The supporting characters also feel very real for the time, especially Guzman who is a man aspiring to become the next Pope. He is the real villain of the story and McIntee is clearly having a blast writing for his character. I also have to make mention of Jeanne who isn’t very special until she is burned alive where we actually get to see the horrors of the Spanish Inquisition and the Church performed at this time. Hughes is another heretic who gets great development as he is a very rational one. The supporting character who steals the show however is Guy de Carnac. De Carnac is a man who has struggled with his faith after actually being with the Knights Templar who also have a presence in the story. He disagrees with what the Church does to the heretics who don’t agree with what they teach. Carnac is also a soldier as he has to take the heretics who are mainly farmers and make them an army which is a great portion of the novel.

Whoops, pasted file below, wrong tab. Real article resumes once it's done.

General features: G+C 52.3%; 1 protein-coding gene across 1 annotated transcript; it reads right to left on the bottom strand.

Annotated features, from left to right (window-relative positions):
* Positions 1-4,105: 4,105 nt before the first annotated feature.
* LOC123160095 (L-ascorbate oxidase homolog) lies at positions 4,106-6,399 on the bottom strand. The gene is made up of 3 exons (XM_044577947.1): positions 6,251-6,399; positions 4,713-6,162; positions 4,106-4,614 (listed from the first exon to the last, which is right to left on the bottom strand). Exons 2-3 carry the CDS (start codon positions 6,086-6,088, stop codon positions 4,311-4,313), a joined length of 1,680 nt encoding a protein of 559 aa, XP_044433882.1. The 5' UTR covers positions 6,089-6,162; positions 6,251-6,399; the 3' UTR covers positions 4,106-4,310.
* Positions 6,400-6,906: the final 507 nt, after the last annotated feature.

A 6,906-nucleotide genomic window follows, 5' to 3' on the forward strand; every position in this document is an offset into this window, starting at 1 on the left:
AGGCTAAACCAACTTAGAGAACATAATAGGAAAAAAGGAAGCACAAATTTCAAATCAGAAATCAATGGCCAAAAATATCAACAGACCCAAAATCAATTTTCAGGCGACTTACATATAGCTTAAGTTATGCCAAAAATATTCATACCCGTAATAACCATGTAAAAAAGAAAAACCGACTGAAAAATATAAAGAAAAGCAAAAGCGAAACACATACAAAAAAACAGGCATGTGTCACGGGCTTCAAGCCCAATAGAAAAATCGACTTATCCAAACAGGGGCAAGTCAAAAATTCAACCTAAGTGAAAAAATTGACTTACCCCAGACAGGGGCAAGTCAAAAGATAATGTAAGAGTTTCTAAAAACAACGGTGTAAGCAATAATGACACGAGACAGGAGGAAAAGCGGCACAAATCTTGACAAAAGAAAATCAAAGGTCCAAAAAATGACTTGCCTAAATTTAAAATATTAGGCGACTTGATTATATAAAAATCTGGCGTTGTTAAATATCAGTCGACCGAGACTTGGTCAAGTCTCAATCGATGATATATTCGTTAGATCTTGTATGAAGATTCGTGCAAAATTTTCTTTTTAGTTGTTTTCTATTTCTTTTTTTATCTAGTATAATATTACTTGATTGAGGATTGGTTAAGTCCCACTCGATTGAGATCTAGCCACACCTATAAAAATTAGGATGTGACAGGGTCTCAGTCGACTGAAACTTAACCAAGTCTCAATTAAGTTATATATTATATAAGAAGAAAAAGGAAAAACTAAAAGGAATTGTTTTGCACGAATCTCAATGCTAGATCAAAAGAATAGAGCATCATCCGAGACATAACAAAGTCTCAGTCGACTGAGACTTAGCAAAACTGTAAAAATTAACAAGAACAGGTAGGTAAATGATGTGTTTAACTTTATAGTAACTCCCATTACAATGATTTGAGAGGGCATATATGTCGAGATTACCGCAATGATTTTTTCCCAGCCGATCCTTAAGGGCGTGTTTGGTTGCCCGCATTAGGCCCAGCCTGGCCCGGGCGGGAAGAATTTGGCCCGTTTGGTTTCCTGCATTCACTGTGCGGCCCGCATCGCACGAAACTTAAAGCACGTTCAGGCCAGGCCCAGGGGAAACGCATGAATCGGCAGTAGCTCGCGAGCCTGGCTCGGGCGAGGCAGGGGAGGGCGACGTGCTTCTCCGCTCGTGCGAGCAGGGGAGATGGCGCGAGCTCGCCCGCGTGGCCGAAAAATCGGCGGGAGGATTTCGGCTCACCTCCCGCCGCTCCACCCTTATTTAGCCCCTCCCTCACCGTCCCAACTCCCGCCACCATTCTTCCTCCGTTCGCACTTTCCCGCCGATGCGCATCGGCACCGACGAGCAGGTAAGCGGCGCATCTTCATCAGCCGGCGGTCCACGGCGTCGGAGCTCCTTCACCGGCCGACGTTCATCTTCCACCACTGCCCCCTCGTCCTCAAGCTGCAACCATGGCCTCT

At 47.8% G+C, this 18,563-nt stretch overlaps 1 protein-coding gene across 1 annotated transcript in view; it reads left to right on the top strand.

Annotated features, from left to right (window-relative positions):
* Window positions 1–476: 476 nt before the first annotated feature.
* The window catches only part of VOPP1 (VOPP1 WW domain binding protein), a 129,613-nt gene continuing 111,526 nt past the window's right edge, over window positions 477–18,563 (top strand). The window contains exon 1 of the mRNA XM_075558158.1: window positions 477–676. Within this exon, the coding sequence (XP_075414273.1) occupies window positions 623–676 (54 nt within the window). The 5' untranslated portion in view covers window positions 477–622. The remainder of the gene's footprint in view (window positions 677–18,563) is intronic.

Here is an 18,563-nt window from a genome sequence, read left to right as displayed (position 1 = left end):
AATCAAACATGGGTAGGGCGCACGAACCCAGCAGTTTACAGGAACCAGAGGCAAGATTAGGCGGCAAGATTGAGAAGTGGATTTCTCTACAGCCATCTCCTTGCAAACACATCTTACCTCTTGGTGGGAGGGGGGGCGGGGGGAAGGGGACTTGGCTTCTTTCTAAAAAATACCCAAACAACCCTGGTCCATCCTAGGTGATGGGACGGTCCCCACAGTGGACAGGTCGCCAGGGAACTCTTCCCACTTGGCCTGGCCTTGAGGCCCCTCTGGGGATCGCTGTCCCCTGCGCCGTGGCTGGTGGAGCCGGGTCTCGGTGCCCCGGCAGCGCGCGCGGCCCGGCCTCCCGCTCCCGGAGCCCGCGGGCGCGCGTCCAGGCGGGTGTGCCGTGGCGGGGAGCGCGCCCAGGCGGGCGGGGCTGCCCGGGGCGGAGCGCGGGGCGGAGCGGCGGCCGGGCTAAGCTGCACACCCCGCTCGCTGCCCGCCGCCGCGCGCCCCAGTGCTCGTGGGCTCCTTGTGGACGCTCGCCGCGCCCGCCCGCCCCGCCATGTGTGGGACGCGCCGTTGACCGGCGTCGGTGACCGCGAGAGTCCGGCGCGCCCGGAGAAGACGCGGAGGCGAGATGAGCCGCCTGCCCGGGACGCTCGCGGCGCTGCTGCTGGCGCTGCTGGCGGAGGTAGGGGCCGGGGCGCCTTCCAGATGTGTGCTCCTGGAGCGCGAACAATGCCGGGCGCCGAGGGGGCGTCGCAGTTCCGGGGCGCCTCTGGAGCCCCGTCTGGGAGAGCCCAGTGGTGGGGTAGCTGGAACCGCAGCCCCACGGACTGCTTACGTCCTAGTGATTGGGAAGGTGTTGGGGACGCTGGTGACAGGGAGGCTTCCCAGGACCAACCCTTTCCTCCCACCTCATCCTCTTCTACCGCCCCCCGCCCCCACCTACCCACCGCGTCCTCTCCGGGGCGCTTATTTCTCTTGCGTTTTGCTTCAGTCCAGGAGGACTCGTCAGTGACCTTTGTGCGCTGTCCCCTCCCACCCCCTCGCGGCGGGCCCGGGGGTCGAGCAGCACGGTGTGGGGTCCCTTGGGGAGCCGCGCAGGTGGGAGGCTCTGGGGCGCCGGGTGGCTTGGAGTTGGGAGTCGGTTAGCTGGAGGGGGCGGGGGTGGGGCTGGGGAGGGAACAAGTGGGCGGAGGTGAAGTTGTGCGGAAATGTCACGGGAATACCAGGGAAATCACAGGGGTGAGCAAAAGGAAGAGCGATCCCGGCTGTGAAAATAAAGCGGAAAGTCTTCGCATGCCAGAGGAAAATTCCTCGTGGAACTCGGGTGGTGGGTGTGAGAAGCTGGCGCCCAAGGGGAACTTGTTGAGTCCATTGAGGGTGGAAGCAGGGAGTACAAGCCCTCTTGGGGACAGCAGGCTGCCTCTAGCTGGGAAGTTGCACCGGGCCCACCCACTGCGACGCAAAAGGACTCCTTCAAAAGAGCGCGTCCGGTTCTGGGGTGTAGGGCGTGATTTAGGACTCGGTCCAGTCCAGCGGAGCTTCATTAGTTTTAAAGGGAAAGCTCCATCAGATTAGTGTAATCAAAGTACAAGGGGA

Now I have to talk about that ending. It rivals The Massacre of St. Bartholomew’s Eve in how it comes out of nowhere and makes the story even better than it already was. Everything is solved, the TARDIS is back and the Doctor and Benny are ready to leave when they are ambushed by the Templars who kill everyone who was good in this story. The Doctor offers to take Guy with them, but he stays behind to fight the Templars off trying to get Benny to safety whom he loves. He dies which causes Benny to go into a depression as lead in to the next novel, Paul Cornell’s Human Nature.